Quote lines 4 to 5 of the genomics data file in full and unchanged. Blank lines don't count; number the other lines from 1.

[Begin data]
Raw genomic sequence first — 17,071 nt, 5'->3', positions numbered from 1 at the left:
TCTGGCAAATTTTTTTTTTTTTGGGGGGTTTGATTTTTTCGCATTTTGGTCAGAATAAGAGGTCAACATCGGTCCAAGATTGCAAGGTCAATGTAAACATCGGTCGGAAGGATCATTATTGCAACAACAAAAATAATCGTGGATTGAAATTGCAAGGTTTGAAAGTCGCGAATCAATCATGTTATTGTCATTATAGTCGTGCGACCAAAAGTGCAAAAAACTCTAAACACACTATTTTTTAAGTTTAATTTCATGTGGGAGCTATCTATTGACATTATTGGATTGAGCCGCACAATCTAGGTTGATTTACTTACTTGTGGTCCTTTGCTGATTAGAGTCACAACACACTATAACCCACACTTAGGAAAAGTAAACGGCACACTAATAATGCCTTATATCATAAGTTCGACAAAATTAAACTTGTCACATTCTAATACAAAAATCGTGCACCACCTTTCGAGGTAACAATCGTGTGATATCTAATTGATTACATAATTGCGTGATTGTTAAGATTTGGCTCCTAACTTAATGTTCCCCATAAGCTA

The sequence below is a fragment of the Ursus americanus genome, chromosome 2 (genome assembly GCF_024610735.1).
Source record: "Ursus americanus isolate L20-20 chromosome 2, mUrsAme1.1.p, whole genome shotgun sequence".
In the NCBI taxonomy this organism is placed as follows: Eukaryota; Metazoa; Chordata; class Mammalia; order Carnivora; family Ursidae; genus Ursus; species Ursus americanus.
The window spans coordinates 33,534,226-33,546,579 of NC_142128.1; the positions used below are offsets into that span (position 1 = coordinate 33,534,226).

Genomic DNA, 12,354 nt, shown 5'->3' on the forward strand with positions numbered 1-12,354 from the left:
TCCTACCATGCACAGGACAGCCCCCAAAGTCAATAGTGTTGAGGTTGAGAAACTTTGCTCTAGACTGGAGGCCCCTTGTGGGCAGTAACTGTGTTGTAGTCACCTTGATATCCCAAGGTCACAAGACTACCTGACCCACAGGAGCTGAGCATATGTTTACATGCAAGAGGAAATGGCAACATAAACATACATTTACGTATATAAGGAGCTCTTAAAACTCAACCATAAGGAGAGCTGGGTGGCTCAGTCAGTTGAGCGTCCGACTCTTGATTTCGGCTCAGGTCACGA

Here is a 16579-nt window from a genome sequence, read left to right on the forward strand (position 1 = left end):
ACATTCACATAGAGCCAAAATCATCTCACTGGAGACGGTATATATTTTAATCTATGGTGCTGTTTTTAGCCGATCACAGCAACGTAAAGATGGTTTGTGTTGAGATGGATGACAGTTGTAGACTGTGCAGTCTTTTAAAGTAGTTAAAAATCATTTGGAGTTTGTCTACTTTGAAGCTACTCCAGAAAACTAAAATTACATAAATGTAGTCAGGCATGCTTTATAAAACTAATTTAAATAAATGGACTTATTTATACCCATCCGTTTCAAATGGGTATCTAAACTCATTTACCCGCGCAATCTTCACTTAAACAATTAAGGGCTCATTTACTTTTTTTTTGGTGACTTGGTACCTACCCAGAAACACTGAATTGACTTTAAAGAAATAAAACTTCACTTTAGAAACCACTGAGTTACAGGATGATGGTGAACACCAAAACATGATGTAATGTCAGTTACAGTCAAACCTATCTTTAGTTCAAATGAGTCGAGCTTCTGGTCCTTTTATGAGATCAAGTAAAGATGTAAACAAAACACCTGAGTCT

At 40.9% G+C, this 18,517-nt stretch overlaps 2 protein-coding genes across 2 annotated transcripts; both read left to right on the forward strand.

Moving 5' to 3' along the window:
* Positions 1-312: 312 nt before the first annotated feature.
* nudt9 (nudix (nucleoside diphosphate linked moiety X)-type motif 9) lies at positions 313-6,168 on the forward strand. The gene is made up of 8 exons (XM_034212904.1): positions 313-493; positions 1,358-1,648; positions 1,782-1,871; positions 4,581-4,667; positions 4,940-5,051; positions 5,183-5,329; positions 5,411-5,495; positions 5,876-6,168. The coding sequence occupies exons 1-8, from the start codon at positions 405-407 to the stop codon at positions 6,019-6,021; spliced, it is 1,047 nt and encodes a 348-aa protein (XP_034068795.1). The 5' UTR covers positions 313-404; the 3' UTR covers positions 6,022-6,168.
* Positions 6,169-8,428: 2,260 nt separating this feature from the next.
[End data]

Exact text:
Source record: "Ursus americanus isolate L20-20 chromosome 2, mUrsAme1.1.p, whole genome shotgun sequence".
In the NCBI taxonomy this organism is placed as follows: Eukaryota; Metazoa; Chordata; class Mammalia; order Carnivora; family Ursidae; genus Ursus; species Ursus americanus.